Wednesday, October 26, 2005

ELearn 2005 - Casting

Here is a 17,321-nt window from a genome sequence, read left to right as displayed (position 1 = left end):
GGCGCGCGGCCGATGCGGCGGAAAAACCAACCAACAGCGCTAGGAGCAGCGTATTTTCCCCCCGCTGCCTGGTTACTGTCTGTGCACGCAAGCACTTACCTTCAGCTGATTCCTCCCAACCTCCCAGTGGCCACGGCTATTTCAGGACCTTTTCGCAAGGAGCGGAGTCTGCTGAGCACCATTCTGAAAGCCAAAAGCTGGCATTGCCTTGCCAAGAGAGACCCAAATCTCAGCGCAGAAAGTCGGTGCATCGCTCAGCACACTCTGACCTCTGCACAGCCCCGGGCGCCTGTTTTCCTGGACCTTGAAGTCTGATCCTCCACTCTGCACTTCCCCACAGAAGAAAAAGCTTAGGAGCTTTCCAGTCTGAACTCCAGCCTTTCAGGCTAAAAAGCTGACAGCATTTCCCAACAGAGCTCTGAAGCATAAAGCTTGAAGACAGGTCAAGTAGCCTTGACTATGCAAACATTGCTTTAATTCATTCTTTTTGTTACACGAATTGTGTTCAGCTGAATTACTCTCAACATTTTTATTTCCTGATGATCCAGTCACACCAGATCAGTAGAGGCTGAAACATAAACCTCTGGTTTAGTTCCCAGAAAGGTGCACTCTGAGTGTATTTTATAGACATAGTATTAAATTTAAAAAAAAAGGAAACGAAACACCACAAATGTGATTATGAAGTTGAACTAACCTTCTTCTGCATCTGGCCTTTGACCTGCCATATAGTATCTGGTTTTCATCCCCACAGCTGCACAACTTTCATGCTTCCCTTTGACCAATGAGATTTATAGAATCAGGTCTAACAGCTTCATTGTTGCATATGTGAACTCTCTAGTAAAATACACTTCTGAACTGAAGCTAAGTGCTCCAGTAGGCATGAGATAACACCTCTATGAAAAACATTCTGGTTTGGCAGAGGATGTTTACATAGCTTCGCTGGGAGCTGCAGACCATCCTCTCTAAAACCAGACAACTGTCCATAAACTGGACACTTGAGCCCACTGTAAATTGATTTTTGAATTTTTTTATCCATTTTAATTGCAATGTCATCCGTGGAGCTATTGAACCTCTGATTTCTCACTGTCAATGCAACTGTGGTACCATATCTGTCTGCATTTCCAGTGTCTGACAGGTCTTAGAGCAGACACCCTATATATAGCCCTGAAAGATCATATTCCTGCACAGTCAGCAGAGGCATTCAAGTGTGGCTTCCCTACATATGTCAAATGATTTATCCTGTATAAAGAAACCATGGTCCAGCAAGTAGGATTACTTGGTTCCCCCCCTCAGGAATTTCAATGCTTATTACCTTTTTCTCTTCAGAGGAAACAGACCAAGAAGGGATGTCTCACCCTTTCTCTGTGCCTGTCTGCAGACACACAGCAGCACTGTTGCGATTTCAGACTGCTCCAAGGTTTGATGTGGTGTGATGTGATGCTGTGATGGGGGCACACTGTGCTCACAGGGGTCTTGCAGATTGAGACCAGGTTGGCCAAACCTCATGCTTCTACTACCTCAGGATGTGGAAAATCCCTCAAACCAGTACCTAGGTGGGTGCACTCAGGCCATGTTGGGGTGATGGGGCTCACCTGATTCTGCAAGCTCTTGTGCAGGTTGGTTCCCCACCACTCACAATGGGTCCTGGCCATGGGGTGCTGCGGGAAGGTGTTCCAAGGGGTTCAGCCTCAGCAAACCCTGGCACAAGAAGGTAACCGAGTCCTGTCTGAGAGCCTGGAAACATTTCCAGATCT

BCIT in a project that saw them work together with an institution in Croatia took a look at what the addition of voice to their distance education courses would do. Based on Moore’s ideas of transactional distance (more flashbacks to the Masters work) and Garrison, Anderson & Archer’s work on the Community of Inquiry Model, they thought (and in the end found) that voice would be a humanizing or presence increasing addition to their distance education when used in a focused manner. They used recordings as part of the feedback they gave to their students when returning assignments. The students really appreciated the recordings and said that it was a great aid to them as the text unfriendly, voice-centric elements of feedback came through effectively. Students felt that the voice gave greater detail and insight was carried with the voice as opposed to simple text. In their presentation they mentioned that they were inspired by podcasts. Wes’s presentation on podcasting... “Podcasting as Disruptive Transmediation” talked about the ability of podcasting (audio only here, not a mish-mash or other digital doodles – note the Apple-centric use of pod – Jobs, Ive and Co called the iPod the pod for a reason – there is more there than just audio). I have to provide a disclaimer here. I’m not the biggest fan of podcasting as to me it seems that it’s just something that is being built up as being the next panacea for education, when it’s really nothing more than a digital version of a book on tape (in the audio that is), but what is different is the way in which the material is accessible (the Internet) and portable (as opposed to RCAcasting). Thinking back to my childhood, CBC Radio was almost all we listened to and they had long voice only programs that had us riveted, and even today books on CD are great ways to pass time in a car or while doing chores. Having said that, I do see where it can be used wisely. That wise use is in the training of students to deal with and create the multitudes of media that assail them everyday, and make use of (forgive me if this is ethnocentric) the power of storytelling and the great oral tradition of human learning. Acquiring this additional literacy (audio) can only be a good thing as it will enable them to interact with their ever changing world. Being part of the oral tradition provides another way for students to express themselves in a manner that is complementary to the traditional text. Wes echoed this in his presentation. So it’s good to see that even in my caution, I’m looking at this phenomena the right way. In a round about manner – the Hawaii group are really just videocasting (if they could find a portable device that supports their files – a key to the “castability” podcasting is that you have to be free to move (anyone see more mlearning ala Africa and Asia where phones and PDAs are able to support entire degrees?). They are using utilities that are free and easy as well. I would say that the highlight sessions for me today tied together pretty well. Technorati Tags: ,